The Kingdom of Bhutan and the World Bank Group: Realizing Prosperity for the Bhutanese People

August 2, 2017


Meeting between the Prime Minister and the World Bank Country Director, Qimiao Fan, and the South Asia Operations Director, Akihiko Nishio (June 2017)

The Kingdom of Bhutan (Bhutan) and the World Bank Group (WBG) have a long-term relationship, and it has been evolving in recent years with the establishment of the Country Office. Bhutan became a member of the World Bank (International Bank for Reconstruction and Development [IBRD] and International Development Association (IDA)) in 1981 followed by its membership in the International Finance Corporation (IFC) in 2003, and the Multilateral Investment Guarantee Agency (MIGA) in 2014. The Bhutan Country Office was established in 2011 is represented by the Resident Representative (Yoichiro Ishihara) under the supervision of the Country Director (Qimiao Fan) for Bangladesh, Bhutan and Nepal and is based in Bangladesh.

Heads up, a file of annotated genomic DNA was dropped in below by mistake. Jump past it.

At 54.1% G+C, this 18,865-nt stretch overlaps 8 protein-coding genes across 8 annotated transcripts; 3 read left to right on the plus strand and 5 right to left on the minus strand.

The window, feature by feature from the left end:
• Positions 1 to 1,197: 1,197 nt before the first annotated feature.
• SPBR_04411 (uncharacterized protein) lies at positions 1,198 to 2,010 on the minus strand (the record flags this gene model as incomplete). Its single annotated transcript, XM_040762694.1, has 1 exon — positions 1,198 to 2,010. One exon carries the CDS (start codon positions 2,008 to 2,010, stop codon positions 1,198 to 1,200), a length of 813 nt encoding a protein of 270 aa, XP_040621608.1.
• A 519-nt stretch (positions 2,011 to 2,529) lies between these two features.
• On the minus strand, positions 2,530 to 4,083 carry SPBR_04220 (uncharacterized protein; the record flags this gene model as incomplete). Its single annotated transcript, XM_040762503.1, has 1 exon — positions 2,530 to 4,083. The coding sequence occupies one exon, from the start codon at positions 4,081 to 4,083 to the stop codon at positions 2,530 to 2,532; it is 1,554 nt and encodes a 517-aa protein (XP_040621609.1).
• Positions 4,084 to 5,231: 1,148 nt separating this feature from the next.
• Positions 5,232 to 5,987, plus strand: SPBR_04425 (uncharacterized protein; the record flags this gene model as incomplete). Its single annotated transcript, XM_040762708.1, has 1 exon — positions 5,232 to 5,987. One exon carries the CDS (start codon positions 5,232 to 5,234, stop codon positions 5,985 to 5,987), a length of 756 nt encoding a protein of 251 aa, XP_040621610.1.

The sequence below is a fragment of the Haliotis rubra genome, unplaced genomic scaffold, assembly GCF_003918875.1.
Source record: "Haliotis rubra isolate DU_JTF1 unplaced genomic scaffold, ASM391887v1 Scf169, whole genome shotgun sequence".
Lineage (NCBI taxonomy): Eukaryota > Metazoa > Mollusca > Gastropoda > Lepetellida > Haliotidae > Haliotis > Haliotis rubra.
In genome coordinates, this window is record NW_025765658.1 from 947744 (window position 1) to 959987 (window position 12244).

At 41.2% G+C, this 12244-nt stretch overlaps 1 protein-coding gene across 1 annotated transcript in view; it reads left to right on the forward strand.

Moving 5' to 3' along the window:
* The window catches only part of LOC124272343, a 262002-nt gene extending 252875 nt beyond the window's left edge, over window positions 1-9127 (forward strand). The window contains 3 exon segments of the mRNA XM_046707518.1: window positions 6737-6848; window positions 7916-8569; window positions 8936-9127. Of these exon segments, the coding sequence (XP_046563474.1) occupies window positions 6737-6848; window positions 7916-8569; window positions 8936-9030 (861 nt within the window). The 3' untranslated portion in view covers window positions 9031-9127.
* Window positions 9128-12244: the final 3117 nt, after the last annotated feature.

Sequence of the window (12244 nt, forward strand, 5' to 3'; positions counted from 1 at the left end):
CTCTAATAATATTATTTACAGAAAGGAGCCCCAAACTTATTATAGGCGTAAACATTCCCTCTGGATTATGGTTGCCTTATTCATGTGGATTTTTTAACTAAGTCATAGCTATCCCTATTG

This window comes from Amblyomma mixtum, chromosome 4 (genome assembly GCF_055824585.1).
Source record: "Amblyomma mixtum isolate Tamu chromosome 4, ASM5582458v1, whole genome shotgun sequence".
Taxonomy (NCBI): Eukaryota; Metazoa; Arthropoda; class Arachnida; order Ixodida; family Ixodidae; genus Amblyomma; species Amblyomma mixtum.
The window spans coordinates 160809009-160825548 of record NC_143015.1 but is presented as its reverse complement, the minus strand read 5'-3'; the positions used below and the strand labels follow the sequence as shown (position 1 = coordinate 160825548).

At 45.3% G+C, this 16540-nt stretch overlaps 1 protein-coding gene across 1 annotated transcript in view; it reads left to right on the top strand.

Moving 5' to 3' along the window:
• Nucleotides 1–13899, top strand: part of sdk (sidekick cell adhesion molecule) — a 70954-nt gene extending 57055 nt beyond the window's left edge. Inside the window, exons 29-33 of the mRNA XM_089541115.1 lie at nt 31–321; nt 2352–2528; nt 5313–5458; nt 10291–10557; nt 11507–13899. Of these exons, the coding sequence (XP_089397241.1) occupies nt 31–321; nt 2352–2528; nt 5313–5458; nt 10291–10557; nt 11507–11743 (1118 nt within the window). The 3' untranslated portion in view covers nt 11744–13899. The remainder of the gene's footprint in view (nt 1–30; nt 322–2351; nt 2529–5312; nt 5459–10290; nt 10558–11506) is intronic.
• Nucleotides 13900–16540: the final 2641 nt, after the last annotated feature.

The WBG’s partnership with Bhutan is fully aligned with the country’s development visions such as the Constitution, Bhutan Vision 2020 and the 11th five-year plan (FYP). The partnership is articulated in WBG’s Country Partnership Strategy (CPS) for FY2015-2019. The CPS is organized under three results areas: (a) improving fiscal and spending efficiency; (b) increasing private sector growth and competitiveness; and (c) supporting green development. The Royal Government of Bhutan and the WBG jointly conducted the Performance and Learning Review (PLR). The PLR assessed the implementation progress of the CPS to date, and based on the assessment, made necessary adjustments to the program for the remaining period of the strategy. Consultations were condcuted with the Government, representatives from the private sector, CSOs and development partners. The World Bank doubled its country allocation to $100 million, with more favorable terms between 2017 and 2020. To support Bhutan’s development with the increased availability of IDA financing on more favoriable terms, the World Bank has started strategic discussions with the Government to ensure alignment with the government preparations of the 12th FYP.